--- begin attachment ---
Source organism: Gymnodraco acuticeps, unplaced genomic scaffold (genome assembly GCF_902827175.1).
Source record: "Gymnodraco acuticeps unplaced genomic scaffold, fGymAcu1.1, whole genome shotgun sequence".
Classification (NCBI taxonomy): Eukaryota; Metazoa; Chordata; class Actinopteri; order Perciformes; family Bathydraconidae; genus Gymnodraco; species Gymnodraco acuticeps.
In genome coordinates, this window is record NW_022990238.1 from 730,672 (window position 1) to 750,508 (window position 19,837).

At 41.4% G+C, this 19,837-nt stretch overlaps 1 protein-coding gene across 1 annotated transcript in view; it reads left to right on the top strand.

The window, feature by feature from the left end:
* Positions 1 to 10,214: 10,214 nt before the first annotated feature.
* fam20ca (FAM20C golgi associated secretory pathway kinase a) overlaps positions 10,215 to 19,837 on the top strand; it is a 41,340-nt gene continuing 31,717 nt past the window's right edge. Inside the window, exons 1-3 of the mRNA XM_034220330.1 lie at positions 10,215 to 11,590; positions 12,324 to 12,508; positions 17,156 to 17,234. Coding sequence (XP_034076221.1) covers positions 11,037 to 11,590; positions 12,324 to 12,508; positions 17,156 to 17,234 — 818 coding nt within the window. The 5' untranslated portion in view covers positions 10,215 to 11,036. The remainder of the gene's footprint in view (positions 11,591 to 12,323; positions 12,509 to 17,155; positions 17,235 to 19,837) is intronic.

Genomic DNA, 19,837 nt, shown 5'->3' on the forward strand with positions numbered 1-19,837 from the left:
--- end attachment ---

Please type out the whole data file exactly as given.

Source organism: Gymnodraco acuticeps, unplaced genomic scaffold (genome assembly GCF_902827175.1).
Source record: "Gymnodraco acuticeps unplaced genomic scaffold, fGymAcu1.1, whole genome shotgun sequence".
Classification (NCBI taxonomy): Eukaryota; Metazoa; Chordata; class Actinopteri; order Perciformes; family Bathydraconidae; genus Gymnodraco; species Gymnodraco acuticeps.
In genome coordinates, this window is record NW_022990238.1 from 730,672 (window position 1) to 750,508 (window position 19,837).

At 41.4% G+C, this 19,837-nt stretch overlaps 1 protein-coding gene across 1 annotated transcript in view; it reads left to right on the top strand.

The window, feature by feature from the left end:
* Positions 1 to 10,214: 10,214 nt before the first annotated feature.
* fam20ca (FAM20C golgi associated secretory pathway kinase a) overlaps positions 10,215 to 19,837 on the top strand; it is a 41,340-nt gene continuing 31,717 nt past the window's right edge. Inside the window, exons 1-3 of the mRNA XM_034220330.1 lie at positions 10,215 to 11,590; positions 12,324 to 12,508; positions 17,156 to 17,234. Coding sequence (XP_034076221.1) covers positions 11,037 to 11,590; positions 12,324 to 12,508; positions 17,156 to 17,234 — 818 coding nt within the window. The 5' untranslated portion in view covers positions 10,215 to 11,036. The remainder of the gene's footprint in view (positions 11,591 to 12,323; positions 12,509 to 17,155; positions 17,235 to 19,837) is intronic.

Genomic DNA, 19,837 nt, shown 5'->3' on the forward strand with positions numbered 1-19,837 from the left: